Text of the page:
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Prosign Print and Display installs Stratasys F370 3D printer

Addresses current application needs and drives new business opportunities

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UK large-format printing and sign specialist, Prosign Print and Display, has installed Stratasys’ FDM-based F370 3D printer to boost its creative design and production capabilities for the events and exhibition sector. The investment extends the company’s service offering and opens the door to new business opportunities among both existing and new clients.

Steve Hardy (left) with son Connor, alongside Prosign’s F370 3D Printer, which is already addressing immediate needs and securing new business
Steve Hardy (left) with son Connor, alongside Prosign’s F370 3D Printer, which is already addressing immediate needs and securing new business.

Based in Nottingham, the business undertakes a diverse array of projects using 2D large-format printing, including point-of-sale, packaging, exhibition and signage. However, the management team sees 3D printing as a complementary solution to significantly add to its application expertise – one of the key drivers behind the investment in the F370 via Stratasys’ local partner, Tri-Tech 3D. Indeed, according to Prosign owner and managing director, Steve Hardy, the exhibitions and events sector, in particular, provides the immediate potential to demonstrate the capabilities of the system.

Expanding application capabilities

“We design and custom build a lot of stands for tradeshows, which typically comprise creative wall displays that need to incorporate things like brackets, hooks and hinges,” explains Hardy. “The problem is that we find ourselves often de-valuing a beautifully-designed display as we invariably have to make-do with generic off-the-shelf fixings. Not only that, but we are usually obliged to purchase these in bulk, which means we end up with far more than we need.”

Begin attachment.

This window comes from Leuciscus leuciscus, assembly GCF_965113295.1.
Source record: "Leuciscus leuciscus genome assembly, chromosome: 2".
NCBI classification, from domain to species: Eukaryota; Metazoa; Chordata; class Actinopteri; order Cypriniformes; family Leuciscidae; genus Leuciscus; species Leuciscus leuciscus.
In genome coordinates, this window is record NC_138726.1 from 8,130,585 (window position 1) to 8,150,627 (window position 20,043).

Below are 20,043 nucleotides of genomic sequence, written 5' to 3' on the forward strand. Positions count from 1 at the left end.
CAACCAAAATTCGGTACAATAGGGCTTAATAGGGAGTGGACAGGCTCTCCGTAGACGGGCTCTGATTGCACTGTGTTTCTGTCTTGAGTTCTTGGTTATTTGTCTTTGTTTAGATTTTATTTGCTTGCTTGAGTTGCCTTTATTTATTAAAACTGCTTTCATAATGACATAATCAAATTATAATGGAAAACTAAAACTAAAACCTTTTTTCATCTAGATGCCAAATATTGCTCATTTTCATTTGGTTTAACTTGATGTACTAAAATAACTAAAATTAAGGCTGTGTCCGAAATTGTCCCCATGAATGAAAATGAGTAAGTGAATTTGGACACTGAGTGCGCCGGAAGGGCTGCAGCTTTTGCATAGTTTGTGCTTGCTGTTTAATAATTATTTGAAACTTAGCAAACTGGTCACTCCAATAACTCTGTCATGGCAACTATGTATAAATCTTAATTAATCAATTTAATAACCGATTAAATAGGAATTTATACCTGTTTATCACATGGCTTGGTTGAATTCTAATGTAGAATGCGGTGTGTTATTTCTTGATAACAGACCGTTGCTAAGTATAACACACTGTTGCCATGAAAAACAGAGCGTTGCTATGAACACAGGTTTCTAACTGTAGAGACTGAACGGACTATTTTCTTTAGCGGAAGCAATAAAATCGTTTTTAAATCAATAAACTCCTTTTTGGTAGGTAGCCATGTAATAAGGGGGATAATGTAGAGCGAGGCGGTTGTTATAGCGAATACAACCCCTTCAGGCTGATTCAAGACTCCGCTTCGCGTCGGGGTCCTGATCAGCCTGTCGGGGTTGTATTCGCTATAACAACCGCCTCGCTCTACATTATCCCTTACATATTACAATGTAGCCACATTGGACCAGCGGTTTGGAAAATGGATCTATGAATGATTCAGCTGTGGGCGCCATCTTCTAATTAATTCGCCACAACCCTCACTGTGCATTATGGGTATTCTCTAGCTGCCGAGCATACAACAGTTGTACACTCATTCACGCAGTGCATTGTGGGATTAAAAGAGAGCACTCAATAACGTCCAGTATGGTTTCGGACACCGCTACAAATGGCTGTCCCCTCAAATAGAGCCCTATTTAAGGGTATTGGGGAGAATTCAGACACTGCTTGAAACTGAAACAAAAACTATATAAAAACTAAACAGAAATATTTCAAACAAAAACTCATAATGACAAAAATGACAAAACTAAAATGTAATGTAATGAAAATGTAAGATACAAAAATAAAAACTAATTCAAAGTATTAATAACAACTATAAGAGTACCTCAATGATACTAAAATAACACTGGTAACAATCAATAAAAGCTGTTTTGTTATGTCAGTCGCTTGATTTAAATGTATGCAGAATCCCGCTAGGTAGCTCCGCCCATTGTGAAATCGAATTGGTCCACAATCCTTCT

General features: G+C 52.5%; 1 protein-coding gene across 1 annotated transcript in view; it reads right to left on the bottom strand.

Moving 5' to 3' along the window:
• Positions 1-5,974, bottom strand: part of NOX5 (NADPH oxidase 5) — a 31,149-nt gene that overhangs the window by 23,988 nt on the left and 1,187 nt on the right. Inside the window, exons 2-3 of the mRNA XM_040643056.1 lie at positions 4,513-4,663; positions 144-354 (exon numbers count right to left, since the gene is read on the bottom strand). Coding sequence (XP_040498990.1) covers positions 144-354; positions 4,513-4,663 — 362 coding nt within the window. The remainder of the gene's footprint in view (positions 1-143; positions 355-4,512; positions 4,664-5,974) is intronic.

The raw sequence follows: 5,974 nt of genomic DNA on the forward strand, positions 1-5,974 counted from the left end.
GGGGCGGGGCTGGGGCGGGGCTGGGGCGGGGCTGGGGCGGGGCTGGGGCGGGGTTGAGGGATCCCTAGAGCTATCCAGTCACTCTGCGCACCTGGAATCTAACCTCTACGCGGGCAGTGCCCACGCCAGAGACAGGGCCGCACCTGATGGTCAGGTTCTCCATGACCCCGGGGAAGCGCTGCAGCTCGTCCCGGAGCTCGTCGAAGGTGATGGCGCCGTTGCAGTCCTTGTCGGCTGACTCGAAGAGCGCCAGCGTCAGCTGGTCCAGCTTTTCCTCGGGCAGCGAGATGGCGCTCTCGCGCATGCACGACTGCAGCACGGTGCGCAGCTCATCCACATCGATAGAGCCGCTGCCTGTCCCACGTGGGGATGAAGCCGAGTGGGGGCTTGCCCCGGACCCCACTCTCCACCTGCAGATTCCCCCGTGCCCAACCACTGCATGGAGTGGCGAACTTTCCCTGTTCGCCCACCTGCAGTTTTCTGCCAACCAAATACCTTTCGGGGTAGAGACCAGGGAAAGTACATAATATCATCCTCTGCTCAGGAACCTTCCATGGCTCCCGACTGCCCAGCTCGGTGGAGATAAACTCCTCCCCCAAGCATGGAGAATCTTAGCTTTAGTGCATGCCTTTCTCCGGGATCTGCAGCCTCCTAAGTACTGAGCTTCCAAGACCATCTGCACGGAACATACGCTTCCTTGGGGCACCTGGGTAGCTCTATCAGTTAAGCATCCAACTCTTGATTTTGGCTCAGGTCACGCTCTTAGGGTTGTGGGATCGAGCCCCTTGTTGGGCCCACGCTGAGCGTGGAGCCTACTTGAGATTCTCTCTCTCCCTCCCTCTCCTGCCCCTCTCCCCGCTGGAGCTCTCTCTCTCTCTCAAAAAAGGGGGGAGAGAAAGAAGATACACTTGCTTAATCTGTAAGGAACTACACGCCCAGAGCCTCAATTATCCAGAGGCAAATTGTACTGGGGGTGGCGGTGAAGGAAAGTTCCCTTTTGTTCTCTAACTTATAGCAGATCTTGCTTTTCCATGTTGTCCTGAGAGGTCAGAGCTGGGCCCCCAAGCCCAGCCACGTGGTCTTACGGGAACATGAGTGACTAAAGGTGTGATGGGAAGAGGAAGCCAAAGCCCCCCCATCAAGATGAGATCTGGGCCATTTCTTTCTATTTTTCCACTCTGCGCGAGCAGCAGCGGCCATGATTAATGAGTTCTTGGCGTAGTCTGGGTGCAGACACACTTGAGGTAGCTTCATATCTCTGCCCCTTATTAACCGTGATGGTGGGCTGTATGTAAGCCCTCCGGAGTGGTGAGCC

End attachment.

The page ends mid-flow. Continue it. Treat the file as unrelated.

The F370 3D Printer enables Prosign to 3D print eye-catching interior design pieces, such as these lamp shades, produced to suit a customer’s specific theme
The F370 3D Printer enables Prosign to 3D print eye-catching interior design pieces, such as these lamp shades, produced to suit a customer’s specific theme.

According to Hardy, the F370 is already providing immediate benefits by allowing the company to cost-effectively 3D print small numbers of functional items with a high-level of accuracy, in the exact quantity required.

From a creative perspective, the 3D printer also enables the Prosign team to add things like an embossed logo or image to the various fixings it produces. Far from ruining the overall theme, such customized items can instead now be made to blend subtly within it, although according to Hardy, this is only a small example of how displays can be made more eye-catching.

“Additionally, we can add extra creative impact to 2D wall graphics by including much more eye-catching and visually appealing elements,” says Hardy. “For instance, think of a 3D printed finger protruding out of a 2D display, next to the words, ‘We want you’, or a small-scale replica Tardis coming out of a Dr Who poster.